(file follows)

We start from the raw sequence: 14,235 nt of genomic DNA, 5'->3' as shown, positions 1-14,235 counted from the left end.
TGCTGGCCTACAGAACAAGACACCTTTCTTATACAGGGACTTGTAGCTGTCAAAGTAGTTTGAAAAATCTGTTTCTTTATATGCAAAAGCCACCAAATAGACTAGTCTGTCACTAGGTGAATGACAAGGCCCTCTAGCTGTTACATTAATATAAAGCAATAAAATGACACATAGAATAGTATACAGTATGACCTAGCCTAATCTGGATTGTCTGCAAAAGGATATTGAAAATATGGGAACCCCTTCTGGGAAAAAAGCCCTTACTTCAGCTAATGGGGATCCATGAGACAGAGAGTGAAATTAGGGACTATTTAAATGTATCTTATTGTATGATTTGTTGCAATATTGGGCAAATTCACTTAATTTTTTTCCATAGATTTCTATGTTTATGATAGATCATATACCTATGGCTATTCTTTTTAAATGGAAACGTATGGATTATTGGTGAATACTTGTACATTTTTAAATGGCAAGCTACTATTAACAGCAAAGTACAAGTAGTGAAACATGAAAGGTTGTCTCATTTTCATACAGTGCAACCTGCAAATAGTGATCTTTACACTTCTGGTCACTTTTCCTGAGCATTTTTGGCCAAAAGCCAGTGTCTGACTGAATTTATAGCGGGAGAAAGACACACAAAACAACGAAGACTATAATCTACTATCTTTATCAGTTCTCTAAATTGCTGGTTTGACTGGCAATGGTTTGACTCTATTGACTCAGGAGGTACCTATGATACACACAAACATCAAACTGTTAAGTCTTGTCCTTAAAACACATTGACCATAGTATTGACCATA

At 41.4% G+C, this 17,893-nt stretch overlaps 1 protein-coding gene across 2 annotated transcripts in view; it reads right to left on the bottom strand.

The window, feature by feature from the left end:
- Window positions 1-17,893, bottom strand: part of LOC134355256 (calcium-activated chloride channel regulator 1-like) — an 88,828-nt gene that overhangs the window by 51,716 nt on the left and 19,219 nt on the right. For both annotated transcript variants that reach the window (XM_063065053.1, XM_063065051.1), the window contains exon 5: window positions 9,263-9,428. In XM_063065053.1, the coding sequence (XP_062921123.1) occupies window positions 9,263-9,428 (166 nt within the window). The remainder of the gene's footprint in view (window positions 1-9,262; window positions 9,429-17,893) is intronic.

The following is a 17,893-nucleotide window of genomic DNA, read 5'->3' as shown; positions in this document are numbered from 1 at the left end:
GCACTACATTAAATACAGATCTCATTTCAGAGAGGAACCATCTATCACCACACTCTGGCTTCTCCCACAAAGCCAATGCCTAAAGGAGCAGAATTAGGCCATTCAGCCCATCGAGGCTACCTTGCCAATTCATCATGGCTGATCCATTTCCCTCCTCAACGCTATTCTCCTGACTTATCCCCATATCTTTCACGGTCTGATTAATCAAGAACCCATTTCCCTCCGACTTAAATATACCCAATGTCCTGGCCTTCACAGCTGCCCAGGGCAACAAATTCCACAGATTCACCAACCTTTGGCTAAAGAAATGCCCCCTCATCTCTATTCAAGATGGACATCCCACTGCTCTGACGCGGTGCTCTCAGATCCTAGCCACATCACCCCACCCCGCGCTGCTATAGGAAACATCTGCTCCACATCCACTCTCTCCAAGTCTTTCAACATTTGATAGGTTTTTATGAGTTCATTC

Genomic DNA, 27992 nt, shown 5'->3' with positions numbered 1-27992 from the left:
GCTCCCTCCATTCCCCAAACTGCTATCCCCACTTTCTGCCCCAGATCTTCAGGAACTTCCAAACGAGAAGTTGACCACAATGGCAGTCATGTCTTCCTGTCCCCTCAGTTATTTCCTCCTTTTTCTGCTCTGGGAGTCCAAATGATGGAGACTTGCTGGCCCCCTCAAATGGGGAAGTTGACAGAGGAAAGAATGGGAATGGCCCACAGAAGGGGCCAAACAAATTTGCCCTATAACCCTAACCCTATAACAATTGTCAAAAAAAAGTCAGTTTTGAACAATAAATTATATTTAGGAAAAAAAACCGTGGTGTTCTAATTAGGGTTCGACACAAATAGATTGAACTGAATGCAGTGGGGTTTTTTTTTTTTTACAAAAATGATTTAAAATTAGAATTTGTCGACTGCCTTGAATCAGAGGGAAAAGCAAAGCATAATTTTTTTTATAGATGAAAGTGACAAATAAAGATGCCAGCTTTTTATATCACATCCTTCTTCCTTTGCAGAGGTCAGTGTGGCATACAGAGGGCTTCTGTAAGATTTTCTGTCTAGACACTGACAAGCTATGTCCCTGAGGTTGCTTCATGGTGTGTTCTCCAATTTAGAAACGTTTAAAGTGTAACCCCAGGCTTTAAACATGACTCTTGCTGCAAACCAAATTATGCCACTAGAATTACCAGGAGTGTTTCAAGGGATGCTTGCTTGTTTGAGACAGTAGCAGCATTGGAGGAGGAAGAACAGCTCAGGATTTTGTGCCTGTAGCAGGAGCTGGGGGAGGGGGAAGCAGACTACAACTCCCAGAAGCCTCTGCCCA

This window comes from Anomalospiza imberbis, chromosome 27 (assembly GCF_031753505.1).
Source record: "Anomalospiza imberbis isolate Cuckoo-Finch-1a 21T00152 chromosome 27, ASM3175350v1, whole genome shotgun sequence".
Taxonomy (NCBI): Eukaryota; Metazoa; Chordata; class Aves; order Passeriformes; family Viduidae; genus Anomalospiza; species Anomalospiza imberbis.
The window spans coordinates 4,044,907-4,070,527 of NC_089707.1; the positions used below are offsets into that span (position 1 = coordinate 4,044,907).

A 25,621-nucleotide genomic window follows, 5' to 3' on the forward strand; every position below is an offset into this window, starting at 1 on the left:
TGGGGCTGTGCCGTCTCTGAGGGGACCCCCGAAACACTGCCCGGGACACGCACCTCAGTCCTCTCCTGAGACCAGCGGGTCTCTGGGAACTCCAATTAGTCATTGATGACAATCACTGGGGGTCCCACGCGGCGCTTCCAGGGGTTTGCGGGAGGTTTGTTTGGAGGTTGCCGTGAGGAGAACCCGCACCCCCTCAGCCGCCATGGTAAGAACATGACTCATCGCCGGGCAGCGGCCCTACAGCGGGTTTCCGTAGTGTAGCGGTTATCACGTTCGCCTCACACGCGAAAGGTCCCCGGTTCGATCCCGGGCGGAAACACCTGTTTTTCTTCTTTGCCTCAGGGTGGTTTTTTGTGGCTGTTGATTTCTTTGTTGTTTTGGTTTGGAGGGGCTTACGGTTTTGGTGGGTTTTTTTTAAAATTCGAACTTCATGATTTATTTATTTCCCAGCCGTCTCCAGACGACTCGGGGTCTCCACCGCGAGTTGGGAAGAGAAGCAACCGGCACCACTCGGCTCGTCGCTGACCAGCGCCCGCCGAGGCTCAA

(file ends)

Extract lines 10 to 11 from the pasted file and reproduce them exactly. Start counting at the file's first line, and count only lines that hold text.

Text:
This window comes from Anomalospiza imberbis, chromosome 27 (assembly GCF_031753505.1).
Source record: "Anomalospiza imberbis isolate Cuckoo-Finch-1a 21T00152 chromosome 27, ASM3175350v1, whole genome shotgun sequence".